Good Marketing Is Good for You

August 4, 2020  •  Marketing Strategy

You know you’re supposed to “monetize your platform” and “promote your products” online, but if this makes you feel uncomfortable, you’re not alone.

Sure, there are plenty of inauthentic “influencers” out there vying for people’s money, but your work is different. You believe in what you do. Earning money helps you to keep doing it.

But where do you draw the line between marketing and manipulation?

The Dark Art of Marketing

We’ve all seen bad marketing. We see it every day, several times a day. Maybe it’s the husband surprising his wife with a fancy car on Christmas morning. Or maybe it’s the skin care product presenting unrealistic images of the human body. Or maybe it’s the personal injury attorney promising they’ll stop at nothing to get you the money you deserve.

All of these marketing tropes—and countless others—have one thing in common: they are designed to show you something that could be. And on the surface, that seems fine, but in reality, what these tactics really say is, “who you are and what you have is not enough.” They are rooted in deficiency. These tactics are manipulative.

Marketing Is a Contract

For the California Milk Processor Board, the problem was simple: dairy farmers need people to buy more milk. For years, milk was marketed with shots of people exercising and playing sports under the tagline, “Milk: It Does a Body Good.” The campaign had run its course, and it was time for a change. The board turned to the San Francisco-based ad agency, Goodby Silverstein & Partners for help.

Quickly, partners Jeff Goodby and Rich Silverstein pointed out that the old campaign was inherently dishonest. When you go for a run or play an intense game of basketball, do you ever reach for a glass of milk? Of course not! Instead, the team realized that you really only think about needing milk when you’re out of it. With this insight in mind, Goodby penned two simple words: “Got Milk?” The campaign kicked off with a hysterical commercial, directed by Michael Bay, that comically illustrated the plight of the milk-less. And the rest was history.

The “Got Milk?” campaign remains one of the most famous and successful ad campaigns in history. It also has an important lesson to teach us about how we marketing our own products. Many people actually enjoy marketing—if there’s something positive in it for them.

Goodby explains that, “People don’t mind being sold to if they understand why it’s happening and they enjoy the process.”

Marketing is a contract. If you provide a product or service that benefits your audience, they won’t mind if you sell it to them. And if you can make the process enjoyable, all the better!

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Marketing Doesn’t Have to Be Maddening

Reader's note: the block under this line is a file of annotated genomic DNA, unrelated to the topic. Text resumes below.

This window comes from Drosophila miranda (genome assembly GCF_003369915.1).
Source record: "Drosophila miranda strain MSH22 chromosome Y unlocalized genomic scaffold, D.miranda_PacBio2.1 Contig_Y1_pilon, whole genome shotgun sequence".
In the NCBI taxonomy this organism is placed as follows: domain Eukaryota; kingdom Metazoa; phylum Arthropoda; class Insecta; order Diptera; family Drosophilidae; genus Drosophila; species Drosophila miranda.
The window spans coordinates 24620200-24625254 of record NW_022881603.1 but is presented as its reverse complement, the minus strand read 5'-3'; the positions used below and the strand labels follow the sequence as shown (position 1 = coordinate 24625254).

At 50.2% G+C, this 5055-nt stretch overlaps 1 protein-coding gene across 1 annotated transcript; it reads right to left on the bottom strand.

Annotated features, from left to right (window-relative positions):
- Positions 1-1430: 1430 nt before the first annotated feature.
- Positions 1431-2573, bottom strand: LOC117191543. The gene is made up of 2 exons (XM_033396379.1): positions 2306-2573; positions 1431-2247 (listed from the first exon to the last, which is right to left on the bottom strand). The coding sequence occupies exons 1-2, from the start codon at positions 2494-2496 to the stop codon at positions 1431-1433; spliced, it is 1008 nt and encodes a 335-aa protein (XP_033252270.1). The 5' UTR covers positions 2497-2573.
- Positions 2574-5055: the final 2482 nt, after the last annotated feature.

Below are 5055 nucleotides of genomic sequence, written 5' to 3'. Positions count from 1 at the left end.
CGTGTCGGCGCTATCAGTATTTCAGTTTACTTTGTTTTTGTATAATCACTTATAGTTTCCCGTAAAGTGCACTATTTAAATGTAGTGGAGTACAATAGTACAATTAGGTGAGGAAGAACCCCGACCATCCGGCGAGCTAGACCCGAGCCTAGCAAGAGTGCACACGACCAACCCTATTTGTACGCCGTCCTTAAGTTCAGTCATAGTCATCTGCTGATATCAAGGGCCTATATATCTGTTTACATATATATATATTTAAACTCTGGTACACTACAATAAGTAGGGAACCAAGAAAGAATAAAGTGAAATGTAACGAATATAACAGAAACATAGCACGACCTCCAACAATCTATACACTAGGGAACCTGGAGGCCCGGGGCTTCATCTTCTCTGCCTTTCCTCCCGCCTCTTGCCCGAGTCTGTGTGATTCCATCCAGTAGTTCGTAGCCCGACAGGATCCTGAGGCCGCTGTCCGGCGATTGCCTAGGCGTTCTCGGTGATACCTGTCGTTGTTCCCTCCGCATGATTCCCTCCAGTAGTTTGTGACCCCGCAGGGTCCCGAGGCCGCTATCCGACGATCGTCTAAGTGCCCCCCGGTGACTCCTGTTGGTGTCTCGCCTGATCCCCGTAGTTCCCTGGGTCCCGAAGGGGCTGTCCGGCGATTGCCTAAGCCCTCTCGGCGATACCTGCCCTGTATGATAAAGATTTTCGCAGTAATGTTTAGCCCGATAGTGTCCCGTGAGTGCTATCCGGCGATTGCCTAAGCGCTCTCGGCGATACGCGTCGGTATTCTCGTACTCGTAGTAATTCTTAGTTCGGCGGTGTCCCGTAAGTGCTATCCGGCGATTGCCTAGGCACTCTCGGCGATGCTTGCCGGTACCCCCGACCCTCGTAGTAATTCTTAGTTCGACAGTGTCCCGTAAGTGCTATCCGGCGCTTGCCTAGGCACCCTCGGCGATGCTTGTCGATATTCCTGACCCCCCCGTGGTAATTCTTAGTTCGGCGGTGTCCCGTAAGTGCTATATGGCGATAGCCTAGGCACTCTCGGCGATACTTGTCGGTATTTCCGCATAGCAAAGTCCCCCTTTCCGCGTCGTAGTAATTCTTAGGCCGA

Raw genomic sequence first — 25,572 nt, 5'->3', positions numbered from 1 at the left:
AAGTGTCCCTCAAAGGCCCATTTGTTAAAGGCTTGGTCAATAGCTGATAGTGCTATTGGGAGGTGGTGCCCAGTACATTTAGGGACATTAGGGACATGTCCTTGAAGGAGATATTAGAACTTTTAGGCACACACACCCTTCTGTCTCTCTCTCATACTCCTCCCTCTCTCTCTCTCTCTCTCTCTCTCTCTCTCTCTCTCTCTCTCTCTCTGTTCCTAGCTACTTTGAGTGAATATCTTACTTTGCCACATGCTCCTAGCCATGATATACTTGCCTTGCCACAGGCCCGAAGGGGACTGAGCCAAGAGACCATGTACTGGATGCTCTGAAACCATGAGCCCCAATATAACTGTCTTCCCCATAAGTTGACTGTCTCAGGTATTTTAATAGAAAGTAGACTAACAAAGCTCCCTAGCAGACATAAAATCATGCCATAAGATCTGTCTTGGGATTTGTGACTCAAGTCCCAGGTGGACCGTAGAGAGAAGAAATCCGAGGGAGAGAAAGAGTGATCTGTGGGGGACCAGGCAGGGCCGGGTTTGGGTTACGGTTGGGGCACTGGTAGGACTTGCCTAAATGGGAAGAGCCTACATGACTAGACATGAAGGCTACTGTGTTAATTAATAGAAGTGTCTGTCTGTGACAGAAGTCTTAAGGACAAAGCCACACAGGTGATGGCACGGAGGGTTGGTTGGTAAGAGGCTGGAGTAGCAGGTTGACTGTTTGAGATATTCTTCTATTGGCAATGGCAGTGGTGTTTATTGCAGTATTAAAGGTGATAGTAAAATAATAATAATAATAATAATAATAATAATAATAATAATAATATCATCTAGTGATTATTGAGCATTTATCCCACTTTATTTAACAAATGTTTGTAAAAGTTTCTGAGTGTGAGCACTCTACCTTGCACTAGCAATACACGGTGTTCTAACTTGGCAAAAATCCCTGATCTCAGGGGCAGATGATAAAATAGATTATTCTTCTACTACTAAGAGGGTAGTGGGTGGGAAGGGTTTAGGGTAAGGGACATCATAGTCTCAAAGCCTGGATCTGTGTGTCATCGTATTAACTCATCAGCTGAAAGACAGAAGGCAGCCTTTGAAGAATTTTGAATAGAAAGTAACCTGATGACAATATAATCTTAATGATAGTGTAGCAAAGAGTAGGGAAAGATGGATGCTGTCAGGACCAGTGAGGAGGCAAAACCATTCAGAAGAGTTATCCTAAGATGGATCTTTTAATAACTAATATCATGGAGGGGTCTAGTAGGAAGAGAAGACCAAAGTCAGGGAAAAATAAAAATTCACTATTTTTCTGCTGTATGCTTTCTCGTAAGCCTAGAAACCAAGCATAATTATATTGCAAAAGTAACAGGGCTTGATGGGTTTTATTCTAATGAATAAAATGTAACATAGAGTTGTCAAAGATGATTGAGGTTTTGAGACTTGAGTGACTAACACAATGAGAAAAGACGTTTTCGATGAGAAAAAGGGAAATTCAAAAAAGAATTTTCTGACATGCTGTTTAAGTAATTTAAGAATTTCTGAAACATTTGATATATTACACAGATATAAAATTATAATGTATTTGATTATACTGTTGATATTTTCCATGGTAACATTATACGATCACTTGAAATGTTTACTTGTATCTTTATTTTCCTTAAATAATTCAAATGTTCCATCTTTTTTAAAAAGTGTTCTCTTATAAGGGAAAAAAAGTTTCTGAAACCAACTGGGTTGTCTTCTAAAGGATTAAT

The #1 reason people like you are uncomfortable with marketing is because they are afraid of being accused of some kind of manipulation.

When we talk about launches and funnels you may wonder, “Why can’t I just freely offer products alongside my content, available to visitors without launches or other promotions?”

First of all, it simply doesn’t work. It can be useful to offer some small products or services for sale on an ongoing basis, but not as a primary revenue driver. At best, a few sales per week may trickle in.

If evil marketing is manipulation, good marketing is persuasion.

The difference is a matter of motivation, where manipulation is rooted in deception and trickery, and persuasion is rooted in solving a problem for your audience. How hard would you try to persuade a distracted runner from falling into a hole?

That’s good marketing, the more powerful the better if you’re helping people avoid pitfalls and improve their well-being in some way. If your platform is designed to do that, how can you not persuade people to take action?

Want to avoid the manipulation trap? Here are three ways to think about your audience and  this yourself:

  1. Problem. Define the pitfalls your audience needs to watch out for.
  2. Solution. Articulate the pain of falling in, and the benefit of staying out.
  3. Followthrough. Keep this front-and-center during any marketing campaign and make sure you deliver.

If you are making your audience’s life better or easier, even in some small way, they won’t mind if you ask them for the sale. Just remember, you can manipulate or you can persuade people to move in the direction of their own benefit. The choice is clear.

About John Meese

John Meese is the author of the #1 bestseller Survive and Thrive: How to Build a Profitable Business in Any Economy (Including This One). An entrepreneur himself, John is on a mission to eradicate generational poverty by equipping entrepreneurs with the tools and training they need to build thriving businesses from scratch. He is the founder of Cowork Columbia, co-founder of Notable, and regularly publishes interviews and insight at